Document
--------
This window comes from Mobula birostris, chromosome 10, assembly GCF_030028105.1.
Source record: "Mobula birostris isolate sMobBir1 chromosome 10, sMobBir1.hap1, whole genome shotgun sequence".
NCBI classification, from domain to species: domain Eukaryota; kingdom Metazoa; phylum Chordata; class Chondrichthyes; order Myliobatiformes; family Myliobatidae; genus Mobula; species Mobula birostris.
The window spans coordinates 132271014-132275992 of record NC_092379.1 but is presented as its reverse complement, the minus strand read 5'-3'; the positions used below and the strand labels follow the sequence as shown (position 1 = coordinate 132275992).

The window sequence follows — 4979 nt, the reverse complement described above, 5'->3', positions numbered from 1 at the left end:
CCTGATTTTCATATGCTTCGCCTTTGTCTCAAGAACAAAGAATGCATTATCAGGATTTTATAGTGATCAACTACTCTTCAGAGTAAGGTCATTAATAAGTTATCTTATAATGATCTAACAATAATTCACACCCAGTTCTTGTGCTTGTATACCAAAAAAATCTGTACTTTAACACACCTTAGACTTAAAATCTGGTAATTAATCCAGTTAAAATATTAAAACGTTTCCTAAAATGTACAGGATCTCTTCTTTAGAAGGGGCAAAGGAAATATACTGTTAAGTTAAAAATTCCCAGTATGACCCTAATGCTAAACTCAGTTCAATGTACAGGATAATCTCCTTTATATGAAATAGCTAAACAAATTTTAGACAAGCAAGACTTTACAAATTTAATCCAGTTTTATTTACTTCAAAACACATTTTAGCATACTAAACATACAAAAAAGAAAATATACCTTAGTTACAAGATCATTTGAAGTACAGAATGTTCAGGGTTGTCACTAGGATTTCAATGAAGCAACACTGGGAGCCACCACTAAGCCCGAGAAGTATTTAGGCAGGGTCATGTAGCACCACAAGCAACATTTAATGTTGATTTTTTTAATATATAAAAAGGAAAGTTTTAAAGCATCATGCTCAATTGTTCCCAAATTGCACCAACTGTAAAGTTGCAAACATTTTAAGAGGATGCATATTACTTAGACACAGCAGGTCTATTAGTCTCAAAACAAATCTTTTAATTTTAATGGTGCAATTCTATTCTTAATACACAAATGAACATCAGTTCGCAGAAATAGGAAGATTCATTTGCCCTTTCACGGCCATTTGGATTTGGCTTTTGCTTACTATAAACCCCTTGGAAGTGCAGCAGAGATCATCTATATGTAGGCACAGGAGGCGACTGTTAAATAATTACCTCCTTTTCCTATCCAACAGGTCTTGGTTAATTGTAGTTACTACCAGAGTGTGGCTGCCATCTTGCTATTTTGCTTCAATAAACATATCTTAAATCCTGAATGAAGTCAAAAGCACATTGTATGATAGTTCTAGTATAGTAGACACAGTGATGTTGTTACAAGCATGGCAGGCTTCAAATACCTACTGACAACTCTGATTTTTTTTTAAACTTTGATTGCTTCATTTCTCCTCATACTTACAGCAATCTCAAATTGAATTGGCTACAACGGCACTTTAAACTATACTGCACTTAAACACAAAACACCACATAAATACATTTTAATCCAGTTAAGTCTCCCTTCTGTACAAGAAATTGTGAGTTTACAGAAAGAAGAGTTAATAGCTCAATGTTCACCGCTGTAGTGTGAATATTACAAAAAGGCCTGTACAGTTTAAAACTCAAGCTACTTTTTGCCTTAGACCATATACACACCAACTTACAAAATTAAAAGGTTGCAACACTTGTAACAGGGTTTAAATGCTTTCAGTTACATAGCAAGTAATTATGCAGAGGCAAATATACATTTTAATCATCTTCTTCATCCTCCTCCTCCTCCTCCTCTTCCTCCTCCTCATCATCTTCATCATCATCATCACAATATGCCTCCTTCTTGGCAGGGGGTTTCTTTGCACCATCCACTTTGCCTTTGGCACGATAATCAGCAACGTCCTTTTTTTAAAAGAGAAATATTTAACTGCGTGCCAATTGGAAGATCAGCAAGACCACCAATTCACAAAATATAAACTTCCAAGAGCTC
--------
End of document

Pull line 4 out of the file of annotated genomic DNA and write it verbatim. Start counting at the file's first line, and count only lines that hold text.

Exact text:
The window spans coordinates 132271014-132275992 of record NC_092379.1 but is presented as its reverse complement, the minus strand read 5'-3'; the positions used below and the strand labels follow the sequence as shown (position 1 = coordinate 132275992).